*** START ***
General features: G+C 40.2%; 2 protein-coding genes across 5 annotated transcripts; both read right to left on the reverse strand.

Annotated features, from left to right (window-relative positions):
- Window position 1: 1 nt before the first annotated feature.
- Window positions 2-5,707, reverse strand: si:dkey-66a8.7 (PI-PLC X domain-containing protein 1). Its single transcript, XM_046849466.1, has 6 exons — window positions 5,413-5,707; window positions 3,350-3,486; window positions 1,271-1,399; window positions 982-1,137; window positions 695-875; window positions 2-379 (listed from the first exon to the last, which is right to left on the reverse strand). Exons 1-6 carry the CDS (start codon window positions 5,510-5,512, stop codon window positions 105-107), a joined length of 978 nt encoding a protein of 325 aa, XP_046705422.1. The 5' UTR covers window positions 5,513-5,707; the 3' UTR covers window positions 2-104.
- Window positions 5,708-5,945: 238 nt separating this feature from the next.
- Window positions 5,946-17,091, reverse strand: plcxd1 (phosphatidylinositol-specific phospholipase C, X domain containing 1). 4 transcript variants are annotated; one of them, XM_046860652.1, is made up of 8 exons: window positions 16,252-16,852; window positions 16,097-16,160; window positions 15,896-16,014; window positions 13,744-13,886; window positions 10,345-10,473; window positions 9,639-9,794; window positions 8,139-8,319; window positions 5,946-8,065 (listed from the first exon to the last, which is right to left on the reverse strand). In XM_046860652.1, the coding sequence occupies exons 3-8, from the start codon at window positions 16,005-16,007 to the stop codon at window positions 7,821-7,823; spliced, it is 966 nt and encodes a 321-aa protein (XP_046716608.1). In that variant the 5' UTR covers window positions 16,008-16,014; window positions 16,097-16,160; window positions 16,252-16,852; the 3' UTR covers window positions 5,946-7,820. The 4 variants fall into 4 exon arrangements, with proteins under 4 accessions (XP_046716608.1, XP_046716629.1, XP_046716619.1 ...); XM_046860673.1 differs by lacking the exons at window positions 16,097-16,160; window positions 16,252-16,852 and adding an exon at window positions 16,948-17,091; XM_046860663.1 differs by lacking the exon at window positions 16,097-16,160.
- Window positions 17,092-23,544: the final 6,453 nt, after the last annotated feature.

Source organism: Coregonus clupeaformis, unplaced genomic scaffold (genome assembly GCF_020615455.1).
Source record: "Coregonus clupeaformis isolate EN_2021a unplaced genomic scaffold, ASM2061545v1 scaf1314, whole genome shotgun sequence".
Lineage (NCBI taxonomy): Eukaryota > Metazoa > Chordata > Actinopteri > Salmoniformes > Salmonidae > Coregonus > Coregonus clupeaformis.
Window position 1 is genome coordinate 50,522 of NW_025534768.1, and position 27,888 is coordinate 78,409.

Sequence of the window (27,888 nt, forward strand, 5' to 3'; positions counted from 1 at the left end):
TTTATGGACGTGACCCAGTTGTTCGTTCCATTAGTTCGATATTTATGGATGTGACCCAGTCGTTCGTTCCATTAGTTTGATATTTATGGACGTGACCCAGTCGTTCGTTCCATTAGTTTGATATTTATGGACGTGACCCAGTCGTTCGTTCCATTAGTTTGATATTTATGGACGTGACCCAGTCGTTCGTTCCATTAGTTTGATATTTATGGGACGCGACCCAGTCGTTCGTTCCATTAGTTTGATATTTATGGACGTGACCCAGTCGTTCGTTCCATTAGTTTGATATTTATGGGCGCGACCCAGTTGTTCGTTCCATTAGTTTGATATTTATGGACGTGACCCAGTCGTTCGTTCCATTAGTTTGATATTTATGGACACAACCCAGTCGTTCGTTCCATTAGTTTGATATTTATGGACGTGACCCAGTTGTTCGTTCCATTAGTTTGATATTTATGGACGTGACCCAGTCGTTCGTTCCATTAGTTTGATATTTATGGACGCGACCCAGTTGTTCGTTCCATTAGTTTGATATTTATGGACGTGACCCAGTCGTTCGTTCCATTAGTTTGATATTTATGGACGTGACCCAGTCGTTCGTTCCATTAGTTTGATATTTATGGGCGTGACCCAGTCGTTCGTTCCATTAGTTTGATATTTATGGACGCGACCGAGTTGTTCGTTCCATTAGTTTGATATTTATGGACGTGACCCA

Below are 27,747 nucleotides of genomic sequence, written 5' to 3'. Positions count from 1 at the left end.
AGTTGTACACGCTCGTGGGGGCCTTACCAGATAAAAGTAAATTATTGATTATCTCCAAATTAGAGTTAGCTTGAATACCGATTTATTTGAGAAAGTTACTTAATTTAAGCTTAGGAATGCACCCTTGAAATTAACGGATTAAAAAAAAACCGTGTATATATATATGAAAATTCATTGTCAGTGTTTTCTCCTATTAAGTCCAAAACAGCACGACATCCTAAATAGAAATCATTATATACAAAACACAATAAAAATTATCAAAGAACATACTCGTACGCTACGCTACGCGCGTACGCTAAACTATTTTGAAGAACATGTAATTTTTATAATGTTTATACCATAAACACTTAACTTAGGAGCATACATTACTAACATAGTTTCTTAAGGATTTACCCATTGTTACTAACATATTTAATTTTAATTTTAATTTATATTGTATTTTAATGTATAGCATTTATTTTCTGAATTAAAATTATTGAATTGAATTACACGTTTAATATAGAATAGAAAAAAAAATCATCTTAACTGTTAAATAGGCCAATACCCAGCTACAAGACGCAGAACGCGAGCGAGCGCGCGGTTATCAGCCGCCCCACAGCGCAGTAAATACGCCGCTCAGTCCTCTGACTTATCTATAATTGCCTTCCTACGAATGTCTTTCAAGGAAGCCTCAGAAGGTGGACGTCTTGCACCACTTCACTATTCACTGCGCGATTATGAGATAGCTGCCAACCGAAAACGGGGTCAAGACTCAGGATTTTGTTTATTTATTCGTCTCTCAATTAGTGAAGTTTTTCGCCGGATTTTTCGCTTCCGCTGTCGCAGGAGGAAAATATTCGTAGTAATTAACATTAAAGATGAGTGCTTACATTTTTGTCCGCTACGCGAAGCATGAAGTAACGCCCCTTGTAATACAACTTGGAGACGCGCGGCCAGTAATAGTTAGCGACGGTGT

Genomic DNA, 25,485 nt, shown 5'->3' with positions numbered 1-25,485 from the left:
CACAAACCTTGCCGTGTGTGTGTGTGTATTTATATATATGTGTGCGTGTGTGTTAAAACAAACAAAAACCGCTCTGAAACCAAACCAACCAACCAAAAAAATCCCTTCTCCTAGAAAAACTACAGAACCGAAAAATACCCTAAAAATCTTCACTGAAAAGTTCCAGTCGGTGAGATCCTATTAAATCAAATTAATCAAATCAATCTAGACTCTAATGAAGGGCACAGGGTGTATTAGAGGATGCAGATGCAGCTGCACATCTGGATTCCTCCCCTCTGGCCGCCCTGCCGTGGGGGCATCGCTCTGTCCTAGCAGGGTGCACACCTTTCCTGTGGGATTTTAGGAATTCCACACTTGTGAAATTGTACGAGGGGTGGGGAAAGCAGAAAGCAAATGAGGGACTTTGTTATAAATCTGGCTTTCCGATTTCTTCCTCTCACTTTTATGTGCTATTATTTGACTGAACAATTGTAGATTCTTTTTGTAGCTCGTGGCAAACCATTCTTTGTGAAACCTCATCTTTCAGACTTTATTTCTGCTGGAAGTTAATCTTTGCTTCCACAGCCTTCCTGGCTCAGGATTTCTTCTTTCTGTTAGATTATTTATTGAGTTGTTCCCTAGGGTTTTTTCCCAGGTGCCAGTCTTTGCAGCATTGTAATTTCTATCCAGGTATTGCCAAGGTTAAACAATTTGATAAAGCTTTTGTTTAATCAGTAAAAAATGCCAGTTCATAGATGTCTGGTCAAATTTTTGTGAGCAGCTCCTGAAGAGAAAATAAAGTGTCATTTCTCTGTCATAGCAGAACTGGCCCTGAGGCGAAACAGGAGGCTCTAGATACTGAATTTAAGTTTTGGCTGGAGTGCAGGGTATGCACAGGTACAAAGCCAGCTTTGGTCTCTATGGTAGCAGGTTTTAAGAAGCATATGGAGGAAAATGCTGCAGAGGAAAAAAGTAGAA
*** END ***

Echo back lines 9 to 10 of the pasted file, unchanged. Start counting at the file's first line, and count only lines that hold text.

Source record: "Coregonus clupeaformis isolate EN_2021a unplaced genomic scaffold, ASM2061545v1 scaf1314, whole genome shotgun sequence".
Lineage (NCBI taxonomy): Eukaryota > Metazoa > Chordata > Actinopteri > Salmoniformes > Salmonidae > Coregonus > Coregonus clupeaformis.